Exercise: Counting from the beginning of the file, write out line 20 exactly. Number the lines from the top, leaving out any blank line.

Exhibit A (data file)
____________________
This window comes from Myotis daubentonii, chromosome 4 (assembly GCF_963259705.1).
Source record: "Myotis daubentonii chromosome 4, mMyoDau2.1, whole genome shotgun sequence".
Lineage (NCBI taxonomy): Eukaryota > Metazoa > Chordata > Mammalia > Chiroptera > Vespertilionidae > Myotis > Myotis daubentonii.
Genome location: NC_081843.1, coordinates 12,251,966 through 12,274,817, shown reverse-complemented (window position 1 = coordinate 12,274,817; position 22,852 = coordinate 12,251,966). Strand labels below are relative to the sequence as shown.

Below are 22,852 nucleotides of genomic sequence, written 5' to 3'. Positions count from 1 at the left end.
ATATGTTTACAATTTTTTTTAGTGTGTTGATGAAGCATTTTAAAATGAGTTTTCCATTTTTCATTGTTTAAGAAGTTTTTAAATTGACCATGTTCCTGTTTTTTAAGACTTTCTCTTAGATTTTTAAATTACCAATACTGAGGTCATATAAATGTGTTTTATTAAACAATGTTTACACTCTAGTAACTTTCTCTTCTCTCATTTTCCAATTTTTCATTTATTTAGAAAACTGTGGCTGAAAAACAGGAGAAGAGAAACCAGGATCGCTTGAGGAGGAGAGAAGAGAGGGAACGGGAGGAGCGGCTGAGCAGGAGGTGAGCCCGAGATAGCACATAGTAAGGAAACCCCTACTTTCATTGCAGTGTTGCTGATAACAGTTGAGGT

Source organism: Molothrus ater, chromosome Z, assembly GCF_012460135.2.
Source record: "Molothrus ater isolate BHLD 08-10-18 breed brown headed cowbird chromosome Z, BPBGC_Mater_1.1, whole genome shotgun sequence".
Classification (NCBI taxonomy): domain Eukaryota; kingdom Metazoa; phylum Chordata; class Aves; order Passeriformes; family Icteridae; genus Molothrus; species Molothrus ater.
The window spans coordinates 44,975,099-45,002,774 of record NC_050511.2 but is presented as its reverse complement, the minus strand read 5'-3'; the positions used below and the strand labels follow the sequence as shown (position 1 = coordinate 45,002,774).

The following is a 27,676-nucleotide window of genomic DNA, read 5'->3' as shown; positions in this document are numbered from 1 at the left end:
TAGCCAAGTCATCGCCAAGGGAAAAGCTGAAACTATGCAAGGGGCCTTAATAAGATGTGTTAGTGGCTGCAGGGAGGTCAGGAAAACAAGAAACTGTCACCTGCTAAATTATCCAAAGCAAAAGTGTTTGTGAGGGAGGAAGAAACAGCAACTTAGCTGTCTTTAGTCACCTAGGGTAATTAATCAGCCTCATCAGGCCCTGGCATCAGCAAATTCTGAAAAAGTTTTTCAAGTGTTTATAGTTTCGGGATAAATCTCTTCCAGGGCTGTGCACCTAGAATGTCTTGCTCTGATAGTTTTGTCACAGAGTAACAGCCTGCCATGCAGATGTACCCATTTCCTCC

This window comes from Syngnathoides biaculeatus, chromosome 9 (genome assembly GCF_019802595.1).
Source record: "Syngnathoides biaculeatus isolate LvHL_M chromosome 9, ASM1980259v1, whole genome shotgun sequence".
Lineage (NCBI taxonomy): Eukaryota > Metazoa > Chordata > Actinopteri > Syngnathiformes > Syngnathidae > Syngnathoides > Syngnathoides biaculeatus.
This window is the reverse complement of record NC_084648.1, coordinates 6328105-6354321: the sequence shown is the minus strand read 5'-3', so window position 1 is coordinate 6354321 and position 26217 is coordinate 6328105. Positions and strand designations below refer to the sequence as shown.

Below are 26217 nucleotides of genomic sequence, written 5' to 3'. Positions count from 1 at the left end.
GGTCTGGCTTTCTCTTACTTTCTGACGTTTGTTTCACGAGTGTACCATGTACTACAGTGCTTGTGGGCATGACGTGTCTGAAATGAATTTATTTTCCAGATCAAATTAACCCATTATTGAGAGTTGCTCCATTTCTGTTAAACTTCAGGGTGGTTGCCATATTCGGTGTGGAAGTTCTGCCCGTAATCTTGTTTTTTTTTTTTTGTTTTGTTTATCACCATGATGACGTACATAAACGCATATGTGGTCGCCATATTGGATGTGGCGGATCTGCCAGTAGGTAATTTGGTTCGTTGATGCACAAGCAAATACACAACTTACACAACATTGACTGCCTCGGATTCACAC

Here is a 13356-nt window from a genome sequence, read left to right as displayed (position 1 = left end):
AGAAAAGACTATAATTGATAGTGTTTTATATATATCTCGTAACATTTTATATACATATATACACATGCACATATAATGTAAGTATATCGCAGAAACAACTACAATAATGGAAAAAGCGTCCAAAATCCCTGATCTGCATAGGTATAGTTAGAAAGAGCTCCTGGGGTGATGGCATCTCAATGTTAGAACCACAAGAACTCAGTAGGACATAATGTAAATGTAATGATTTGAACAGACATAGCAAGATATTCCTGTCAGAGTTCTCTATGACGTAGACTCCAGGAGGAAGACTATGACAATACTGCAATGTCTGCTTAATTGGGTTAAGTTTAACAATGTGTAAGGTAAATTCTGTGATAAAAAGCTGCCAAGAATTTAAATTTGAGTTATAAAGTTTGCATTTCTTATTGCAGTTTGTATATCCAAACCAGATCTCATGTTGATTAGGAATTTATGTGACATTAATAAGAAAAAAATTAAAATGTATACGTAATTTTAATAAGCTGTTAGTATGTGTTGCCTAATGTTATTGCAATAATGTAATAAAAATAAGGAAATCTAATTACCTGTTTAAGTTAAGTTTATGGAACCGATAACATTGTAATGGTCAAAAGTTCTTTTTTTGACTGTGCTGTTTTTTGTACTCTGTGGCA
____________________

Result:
AGAAAAGACTATAATTGATAGTGTTTTATATATATCTCGTAACATTTTATATACATATATACACATGCACATATAATGTAAGTATATCGCAGAAACAACTACAATAATGGAAAAAGCGTCCAAAATCCCTGATCTGCATAGGTATAGTTAGAAAGAGCTCCTGGGGTGATGGCATCTCAATGTTAGAACCACAAGAACTCAGTAGGACATAATGTAAATGTAATGATTTGAACAGACATAGCAAGATATTCCTGTCAGAGTTCTCTATGACGTAGACTCCAGGAGGAAGACTATGACAATACTGCAATGTCTGCTTAATTGGGTTAAGTTTAACAATGTGTAAGGTAAATTCTGTGATAAAAAGCTGCCAAGAATTTAAATTTGAGTTATAAAGTTTGCATTTCTTATTGCAGTTTGTATATCCAAACCAGATCTCATGTTGATTAGGAATTTATGTGACATTAATAAGAAAAAAATTAAAATGTATACGTAATTTTAATAAGCTGTTAGTATGTGTTGCCTAATGTTATTGCAATAATGTAATAAAAATAAGGAAATCTAATTACCTGTTTAAGTTAAGTTTATGGAACCGATAACATTGTAATGGTCAAAAGTTCTTTTTTTGACTGTGCTGTTTTTTGTACTCTGTGGCA